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Piazza Antenore

Piazza Antenore, which was only opened in 1937, best represents the evolution of Padua over the centuries through the different architectural testimonies that wind up to this day along the entire axis of Via San Francesco and the neighboring streets.
To the right of the square is the Palazzo della Prefettura, first the seat of the Palazzo di Giustizia and redeveloped only in 1933 with its neo-Renaissance facade. The building rises in part in the area once occupied by the Church and the Monastery of Santo Stefano of the Benedictine nuns (874) and subsequently incorporated by the Church of San Lorenzo, suppressed in 1809 by Napoleonic will. All the objects owned by the Church were sold to a private individual with the obligation, however, to keep the original site of the Tomb of Antenor which at that time was leaning against a wall of the same. After the demolition of the church, the tomb was placed in different parts of Padua, until then returning to the homonymous square where you can admire it today.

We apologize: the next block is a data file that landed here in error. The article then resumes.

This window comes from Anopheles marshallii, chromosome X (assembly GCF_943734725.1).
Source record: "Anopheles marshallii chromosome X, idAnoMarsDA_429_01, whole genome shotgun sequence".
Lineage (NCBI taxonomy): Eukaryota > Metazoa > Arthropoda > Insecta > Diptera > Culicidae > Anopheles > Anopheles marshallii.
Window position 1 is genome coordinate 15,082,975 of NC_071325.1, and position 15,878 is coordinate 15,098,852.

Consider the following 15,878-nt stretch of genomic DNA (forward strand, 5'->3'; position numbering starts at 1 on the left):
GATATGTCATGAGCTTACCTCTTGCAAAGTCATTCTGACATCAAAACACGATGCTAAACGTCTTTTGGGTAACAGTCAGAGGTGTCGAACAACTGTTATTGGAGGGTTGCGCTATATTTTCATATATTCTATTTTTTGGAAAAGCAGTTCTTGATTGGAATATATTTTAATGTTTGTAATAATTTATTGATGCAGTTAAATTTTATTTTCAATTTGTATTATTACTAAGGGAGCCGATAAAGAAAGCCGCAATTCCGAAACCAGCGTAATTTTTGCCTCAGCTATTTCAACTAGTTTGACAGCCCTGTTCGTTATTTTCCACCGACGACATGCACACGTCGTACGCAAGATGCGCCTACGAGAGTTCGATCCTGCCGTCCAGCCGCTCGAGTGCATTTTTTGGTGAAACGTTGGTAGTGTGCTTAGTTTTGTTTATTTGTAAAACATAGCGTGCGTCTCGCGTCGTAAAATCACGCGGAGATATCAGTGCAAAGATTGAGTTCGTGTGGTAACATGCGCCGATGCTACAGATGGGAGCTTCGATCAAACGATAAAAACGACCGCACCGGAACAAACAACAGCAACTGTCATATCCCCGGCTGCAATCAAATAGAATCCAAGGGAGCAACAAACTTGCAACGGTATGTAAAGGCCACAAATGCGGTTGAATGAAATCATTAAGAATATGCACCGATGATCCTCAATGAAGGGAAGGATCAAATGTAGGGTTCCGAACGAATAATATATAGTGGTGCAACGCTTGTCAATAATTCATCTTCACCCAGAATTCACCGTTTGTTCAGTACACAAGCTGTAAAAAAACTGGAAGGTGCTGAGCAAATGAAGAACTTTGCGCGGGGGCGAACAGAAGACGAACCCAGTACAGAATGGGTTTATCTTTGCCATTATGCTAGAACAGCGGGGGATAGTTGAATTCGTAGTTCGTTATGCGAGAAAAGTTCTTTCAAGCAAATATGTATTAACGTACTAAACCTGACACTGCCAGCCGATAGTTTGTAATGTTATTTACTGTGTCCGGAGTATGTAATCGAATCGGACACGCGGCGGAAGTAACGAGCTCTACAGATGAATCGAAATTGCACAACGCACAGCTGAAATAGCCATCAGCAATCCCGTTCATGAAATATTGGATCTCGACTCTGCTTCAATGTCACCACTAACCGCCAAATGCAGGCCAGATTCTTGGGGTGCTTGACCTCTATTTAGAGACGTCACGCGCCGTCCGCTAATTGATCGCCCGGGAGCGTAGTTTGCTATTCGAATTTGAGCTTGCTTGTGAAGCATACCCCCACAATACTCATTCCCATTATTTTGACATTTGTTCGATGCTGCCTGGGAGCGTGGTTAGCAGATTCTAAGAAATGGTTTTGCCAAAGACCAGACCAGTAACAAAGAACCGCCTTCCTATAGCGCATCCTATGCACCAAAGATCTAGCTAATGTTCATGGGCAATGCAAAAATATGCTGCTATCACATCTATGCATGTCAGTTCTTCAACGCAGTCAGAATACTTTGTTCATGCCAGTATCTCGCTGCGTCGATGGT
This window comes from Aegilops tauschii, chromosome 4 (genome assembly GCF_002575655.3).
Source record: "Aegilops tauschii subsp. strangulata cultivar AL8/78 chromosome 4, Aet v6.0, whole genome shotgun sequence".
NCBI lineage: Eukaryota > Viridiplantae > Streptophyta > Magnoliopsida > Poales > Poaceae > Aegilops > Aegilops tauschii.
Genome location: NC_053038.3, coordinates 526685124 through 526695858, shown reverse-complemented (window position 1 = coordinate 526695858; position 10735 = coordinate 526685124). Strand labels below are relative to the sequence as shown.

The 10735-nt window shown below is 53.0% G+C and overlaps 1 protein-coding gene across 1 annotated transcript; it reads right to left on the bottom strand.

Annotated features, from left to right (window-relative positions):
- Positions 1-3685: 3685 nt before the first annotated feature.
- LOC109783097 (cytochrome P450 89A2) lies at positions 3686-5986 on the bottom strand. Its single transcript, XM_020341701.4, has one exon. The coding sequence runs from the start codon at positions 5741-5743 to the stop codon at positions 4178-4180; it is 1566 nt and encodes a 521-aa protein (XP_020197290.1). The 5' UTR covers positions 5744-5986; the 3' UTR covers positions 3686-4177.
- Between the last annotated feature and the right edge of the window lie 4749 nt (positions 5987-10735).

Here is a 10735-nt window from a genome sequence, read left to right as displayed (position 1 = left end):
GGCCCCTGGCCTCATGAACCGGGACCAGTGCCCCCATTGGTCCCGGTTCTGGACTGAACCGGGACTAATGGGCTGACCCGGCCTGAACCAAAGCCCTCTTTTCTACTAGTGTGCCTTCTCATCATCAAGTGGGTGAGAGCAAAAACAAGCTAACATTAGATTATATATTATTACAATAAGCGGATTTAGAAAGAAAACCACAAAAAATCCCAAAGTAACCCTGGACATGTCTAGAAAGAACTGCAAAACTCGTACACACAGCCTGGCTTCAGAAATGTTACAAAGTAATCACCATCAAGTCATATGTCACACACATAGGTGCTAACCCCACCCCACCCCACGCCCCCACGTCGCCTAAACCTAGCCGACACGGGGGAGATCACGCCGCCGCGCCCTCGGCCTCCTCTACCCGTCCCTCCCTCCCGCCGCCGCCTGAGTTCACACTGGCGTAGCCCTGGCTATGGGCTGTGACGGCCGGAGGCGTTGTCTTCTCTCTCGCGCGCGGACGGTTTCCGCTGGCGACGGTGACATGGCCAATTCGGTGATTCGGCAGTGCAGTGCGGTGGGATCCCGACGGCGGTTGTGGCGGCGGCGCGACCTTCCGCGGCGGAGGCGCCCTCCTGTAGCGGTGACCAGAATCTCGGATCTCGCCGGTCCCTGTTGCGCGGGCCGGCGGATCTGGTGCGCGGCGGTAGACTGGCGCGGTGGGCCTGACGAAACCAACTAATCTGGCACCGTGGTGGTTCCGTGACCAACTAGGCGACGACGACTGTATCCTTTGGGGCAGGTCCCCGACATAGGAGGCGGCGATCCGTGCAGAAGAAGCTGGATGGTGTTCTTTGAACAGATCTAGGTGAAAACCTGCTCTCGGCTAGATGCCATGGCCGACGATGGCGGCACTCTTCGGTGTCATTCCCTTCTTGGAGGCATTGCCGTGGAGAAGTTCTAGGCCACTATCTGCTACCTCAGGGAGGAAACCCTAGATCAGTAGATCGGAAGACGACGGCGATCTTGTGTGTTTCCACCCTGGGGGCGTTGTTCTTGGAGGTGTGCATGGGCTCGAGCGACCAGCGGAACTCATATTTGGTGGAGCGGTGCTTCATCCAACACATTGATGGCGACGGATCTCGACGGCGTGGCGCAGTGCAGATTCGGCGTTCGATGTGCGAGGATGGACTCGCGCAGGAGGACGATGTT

It was once believed that this enclosed the remains of the legendary Trojan hero Antenor who according to Virgil founded Padua in 1184 BC In reality, it most likely contains the remains of a Hungarian warrior of the tenth century unearthed in 1274 in the district of San Biagio. The sarcophagus also contained a sword and two vases of gold coins. It was the pre-humanist poet Lovato de Lovati (1240-1309) who saw the remains of Antenor in those remains; a forcing perhaps dictated by his political passion. It is known, in fact, that Petrarch himself called him the greatest Latin poet of his age if he had not mixed the literary with the politician. He dictated the epigraph on the Tomb and ended up buried next to it, still preparing his funeral monument alive.

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Location

45° 24' 20.466" N, 11° 52' 40.1736" E

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